#1 – You’ve gotten quite a pile on. Please take it seriously.

    Something that I didn’t really see addressed is your PERSONAL liability. Not only could you lose your job, you could become unhireable. And if something bad were to happen, I would not be shocked if the victim (or victim’s family) didn’t come after you personally, as well as the company.

  63. Observer*

    #3- In addition to the resources Alison mentioned, your boss should go to the police. Some of what you describe is not cyberstalking, which the police are pretty bad at, but have spilled into the “real world”.

    It’s much better to have these folks looking at this – HR does not have the tools to really investigate this, even if it is the former employee, and certainly not if anyone else is involved.

  64. Observer*

    #4- I agree with Alison. Do NOT engage with her. Oh, and do NOT take on the “projects” and “assignments” that she tries to give you. Again, do not engage, just don’t accept it.

    If you DO need to address it, it’s with your boss – you should tell them that you’re just trying to get your work done, and are staying out of her way.

  65. Gnome*

    OP 1…

    You want folks to come in and pay to use your equipment, right? Well, this guy is limiting your market to those with really thick skin, already know how to use the equipment, and don’t mind angry/loud/aggressive folks where they work out. Why have you been letting him hurt your business like this? Humiliating clients??

    If one immediate training on “here is how we expect you to handle patrons who break rules” didn’t fix it, then he should be gone.

    As a short woman, I hate working out at gyms because of guys like this making me feel unsafe. They have never been EMPLOYED there!

  66. Janie*

    Re: The gym manager. I absolutely can assure him that he has already lost clients and customers, and that the reputation of the gym is already trashed. As an athlete, in my experience, we ALL talk. Freely. And everyone knows the reputation of every gym, trainer, and coach in the area.

    He may also find it illuminating to look at his female membership and retention rates because the kind of behavior he is describing makes his facility and unsafe place for everyone, but especially for women.

    Additionally, the fact that he has tolerated it for so long tell me that there are likely other problems (and he himself may be one of them) because this doesn’t happen overnight. In addition to firing the trainer, the GM may also want to consider going into another line of business himself.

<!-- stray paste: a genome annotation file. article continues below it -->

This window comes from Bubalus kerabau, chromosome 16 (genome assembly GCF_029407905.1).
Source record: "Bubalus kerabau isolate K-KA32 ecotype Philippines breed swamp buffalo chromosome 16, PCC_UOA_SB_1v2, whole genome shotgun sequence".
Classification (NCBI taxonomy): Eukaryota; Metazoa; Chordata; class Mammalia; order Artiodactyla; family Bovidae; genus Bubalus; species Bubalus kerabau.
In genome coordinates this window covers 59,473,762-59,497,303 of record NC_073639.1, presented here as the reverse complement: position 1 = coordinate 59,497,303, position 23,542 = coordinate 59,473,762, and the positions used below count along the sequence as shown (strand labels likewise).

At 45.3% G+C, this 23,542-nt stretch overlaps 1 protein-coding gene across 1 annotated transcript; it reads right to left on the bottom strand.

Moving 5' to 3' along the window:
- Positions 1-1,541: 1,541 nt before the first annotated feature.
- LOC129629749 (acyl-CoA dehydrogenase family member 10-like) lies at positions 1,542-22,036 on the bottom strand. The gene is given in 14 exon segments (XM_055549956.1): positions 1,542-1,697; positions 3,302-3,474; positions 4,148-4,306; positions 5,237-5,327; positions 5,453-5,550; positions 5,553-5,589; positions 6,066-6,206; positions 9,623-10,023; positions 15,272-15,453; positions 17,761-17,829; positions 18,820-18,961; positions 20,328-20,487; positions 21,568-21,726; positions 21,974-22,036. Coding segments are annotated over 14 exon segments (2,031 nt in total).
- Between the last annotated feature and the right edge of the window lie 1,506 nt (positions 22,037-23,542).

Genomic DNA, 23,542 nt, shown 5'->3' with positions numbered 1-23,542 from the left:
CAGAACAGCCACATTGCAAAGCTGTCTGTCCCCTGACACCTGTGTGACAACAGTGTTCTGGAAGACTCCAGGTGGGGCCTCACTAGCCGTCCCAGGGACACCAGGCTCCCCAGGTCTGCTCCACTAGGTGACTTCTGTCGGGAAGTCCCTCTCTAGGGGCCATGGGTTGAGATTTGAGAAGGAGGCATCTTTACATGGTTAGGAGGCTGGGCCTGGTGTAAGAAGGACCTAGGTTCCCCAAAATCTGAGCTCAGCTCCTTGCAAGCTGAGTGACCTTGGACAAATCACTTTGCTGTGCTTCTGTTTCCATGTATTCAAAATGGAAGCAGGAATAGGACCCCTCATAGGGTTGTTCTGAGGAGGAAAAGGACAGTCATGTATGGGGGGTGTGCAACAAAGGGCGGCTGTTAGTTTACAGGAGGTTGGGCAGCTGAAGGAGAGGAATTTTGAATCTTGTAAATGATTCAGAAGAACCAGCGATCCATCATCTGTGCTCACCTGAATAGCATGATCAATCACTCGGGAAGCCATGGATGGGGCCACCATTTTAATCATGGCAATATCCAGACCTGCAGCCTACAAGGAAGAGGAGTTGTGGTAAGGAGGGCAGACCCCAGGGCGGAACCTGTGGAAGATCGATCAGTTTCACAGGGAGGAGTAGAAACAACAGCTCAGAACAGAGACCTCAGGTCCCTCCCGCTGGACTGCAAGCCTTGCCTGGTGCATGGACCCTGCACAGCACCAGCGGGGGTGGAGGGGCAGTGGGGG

67. GrindSnore*

    LW5- this is one of the worst things about night shift and it will never stop. If you have day shift counterparts they will always schedule to their convenience because they literally do not think about your sleep schedule because it’s not a normal part of business considerations. It’s not intentional to disrupt your life, it’s just an unfixable cluelessness. You’ll be lucky if you can get your friends and family to not call you at all hours

  68. Dasein9*

    LW #2, congratulations on getting to take your dream trip!

    I wonder if, from a marketing perspective, it would help to speak of this trip a little bit in office terms, as a project that is finally coming to fruition after a lot of work.

    A trip like the one you’re taking is no mere whim; it takes a lot of planning and resources. Most of us don’t have the money to not-work for 6 months, so that probably took a lot of saving. Even if you can afford that, though, the time and financial costs of equipment and trial runs and research and failed experiments are all pretty significant. Describing the trip as something you’ve been working toward for a long time and finally get to do might frame it in a way that cuts down on co-worker resentment.

    You shouldn’t have to manage this, of course, but humans being humans, you might be doing yourself a favor if you head off some of the resentment coworkers may be prone to by giving them a glimpse of how long this has been in the works.

    1. Lobsterman*

      To be more nuanced, sell the gym/franchise license and get a different job. If you can’t fire someone who is like this, you don’t want the job of hire/fire. It sounds like you’d be much happier in a more structured environment where others will enforce boundaries against deviancy.

  69. TrailNameTopsy*

    Just chiming in to say congrats to OP #2 on taking the leap to do your dream hike! I hiked the PCT back in 2018, and have been day dreaming about going on another thru-hike ever since. Just be prepared that once you come back, you will be longing for the mountains every day since.